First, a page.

Have an ending in mind and stick to it, no matter what!

I agree with having an ending in mind, in the sense of your character needs to have a goal. But that goal can change depending on circumstances, on how your characters reacts to the types of pressures you put on them. If your antagonists have a plan, it may change depending on what your protagonists do. Be open to your ending needing to change as the story develops. Your main couple may not get the happily ever after if it turns out your heroine has more chemistry with this other guy. The antagonist might not get caught, just found out, which is great sequel bait. Just be open because characters and thus their stories have ways of taking on lives of their own.


Writing: Cliffhanger vs Hook and Responsibility

I had vague plans of talking about something else this week. And then Ginny went poking around and discovered that Sly Cooper 5 wasn’t even being worked on and…nerd rage happened, and this post suddenly became a whole lot more necessary for my sanity.

Most readers, movie and anime watchers, and video gamers know what the universal consensus of a cliffhanger is. It’s where there is a completely unresolved ending to a chapter/episode/game, usually a very obvious sequel plug. Readers/watchers/players hate them, because they are driven to move on to the next whatever it may be, even if they may not have the time to put down the book/watch another episode/play another hour. Fanfiction readers in particular hate them because, unless the fic is completed, you may be waiting months for the next chapter. And everyone hates them at the ending, because then you have to cross your fingers and pray the developers/writer get to do the sequel or else you have unresolved questions.

But there is actually a tool that writers use called a hook that is commonly misconstrued as being a cliffhanger. The difference is where exactly the two are placed. If it’s at the end of a chapter or an episode that is not the last one, it is actually a hook, meant to keep you reading or watching. This is an important tool, actually, because writers are dependent on getting you through the entire book/movie/TV series without growing bored. If you get bored, you won’t have anything better than “eh” feelings about it, and then you may not read/watch another. Game developers have less of this problem because most gamers are A-personalities who will want to get all of it anyway unless it’s a really bad game, but it’s still a factor.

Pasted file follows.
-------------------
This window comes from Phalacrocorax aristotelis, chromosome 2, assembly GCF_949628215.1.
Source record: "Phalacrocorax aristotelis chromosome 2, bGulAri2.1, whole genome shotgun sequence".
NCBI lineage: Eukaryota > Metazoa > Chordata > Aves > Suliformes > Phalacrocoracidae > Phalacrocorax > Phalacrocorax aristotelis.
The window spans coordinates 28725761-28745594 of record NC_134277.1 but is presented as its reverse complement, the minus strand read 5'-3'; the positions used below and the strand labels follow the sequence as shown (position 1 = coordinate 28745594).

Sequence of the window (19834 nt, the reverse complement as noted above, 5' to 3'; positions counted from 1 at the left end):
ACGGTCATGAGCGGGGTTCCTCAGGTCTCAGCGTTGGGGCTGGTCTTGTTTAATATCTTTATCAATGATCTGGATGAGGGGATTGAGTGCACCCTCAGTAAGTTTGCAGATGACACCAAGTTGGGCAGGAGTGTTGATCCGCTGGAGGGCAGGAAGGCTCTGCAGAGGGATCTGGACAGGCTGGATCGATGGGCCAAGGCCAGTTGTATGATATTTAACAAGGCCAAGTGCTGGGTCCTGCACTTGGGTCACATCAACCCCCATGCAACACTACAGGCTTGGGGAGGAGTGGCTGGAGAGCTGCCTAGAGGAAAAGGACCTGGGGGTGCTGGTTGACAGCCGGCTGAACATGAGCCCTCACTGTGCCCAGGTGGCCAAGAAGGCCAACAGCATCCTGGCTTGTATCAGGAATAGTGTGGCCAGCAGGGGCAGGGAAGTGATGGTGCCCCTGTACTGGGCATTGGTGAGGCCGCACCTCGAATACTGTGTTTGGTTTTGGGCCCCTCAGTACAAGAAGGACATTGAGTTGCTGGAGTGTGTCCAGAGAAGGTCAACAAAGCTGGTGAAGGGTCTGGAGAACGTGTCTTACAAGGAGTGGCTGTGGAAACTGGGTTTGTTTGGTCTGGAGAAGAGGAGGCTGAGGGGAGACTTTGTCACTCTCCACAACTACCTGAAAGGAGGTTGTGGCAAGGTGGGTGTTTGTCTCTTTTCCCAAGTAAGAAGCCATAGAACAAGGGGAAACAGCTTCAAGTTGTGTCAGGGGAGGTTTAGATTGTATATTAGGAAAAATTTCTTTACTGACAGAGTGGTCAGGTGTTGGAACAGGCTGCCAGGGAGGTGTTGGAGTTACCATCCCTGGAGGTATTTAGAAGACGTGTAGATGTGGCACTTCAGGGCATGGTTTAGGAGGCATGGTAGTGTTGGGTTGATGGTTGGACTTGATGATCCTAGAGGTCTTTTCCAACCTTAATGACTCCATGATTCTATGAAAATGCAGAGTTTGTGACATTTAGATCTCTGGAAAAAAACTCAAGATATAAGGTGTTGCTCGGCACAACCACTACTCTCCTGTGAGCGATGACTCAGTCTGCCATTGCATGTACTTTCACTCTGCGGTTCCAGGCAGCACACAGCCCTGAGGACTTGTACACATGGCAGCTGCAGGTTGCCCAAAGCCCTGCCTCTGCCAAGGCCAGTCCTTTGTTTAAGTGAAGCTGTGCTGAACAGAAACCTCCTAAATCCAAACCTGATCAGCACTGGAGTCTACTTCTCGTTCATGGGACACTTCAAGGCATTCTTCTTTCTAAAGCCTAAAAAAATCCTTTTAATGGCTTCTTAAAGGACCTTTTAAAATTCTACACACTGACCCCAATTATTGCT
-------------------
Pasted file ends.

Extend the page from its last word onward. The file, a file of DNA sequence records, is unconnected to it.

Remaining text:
Hooks are necessary. If you don’t have a hook after almost every chapter/episode, you aren’t going to keep your reader/watcher interested, and you are sunk. But cliffhangers, which are the unresolved endings, are another story. I had a professor who said she always ended her books with an unresolved question, which made me just cringe. It was sequel bait, she admitted to it being sequel bait, but unless I had the contract for the next book, I would not be doing it. It isn’t fair to those who love the book if you never think up enough ideas for a sequel or can’t get it to sell. There’s also the factor that at minimum, a new book in a series will come out once a year, sometimes more, especially if you weren’t contracted for it to begin with. That’s a hard wait on fans.

I’m not saying cliffhangers don’t have their places or uses. If you have the contract and you know the book will be out in a year, I say go for it. It will jack up your sales as fans are desperate to know what happened. This worked for Garth Nix and John Flanagan, who got me to rather hurriedly buy the next books in The Seventh Tower and Ranger’s Apprentice series (respectively) as soon as they came out. It makes churning up publicity for the next book bigger, which means more sales. Sadly, publishing houses have gotten savvy and actually check to see how your last book sold before they will buy your next book or decide how big of an advance to give you. The first month or so will be your biggest sales on a new release, and then they will go down fast, meaning you need to sell as many as possible that first month for the sake of future books. Also, you don’t make royalties until you pay back that advance (which, given the percentage you get of sales, can take a while).

This is a double-edged sword. It won’t take long for word to get out that the book/movie ends on a cliffhanger in this day and age (unless you are like me, I tend to pick up books and forget to fact check). However, if I do fact check and know there’s a cliffhanger, I will wait until the next book or until the series is finished before I will touch it, since I don’t want to waste my emotional investment in something that might not see completion. (Which is why I have not read or watched Game of Thrones, btw.) So you cut some of your sales off at the knee until the next book comes out and resolves the cliffhanger, when you’ll probably see a higher spike in sales of both books. It’s a long-term game rather than a short-term, which some publishers can’t see.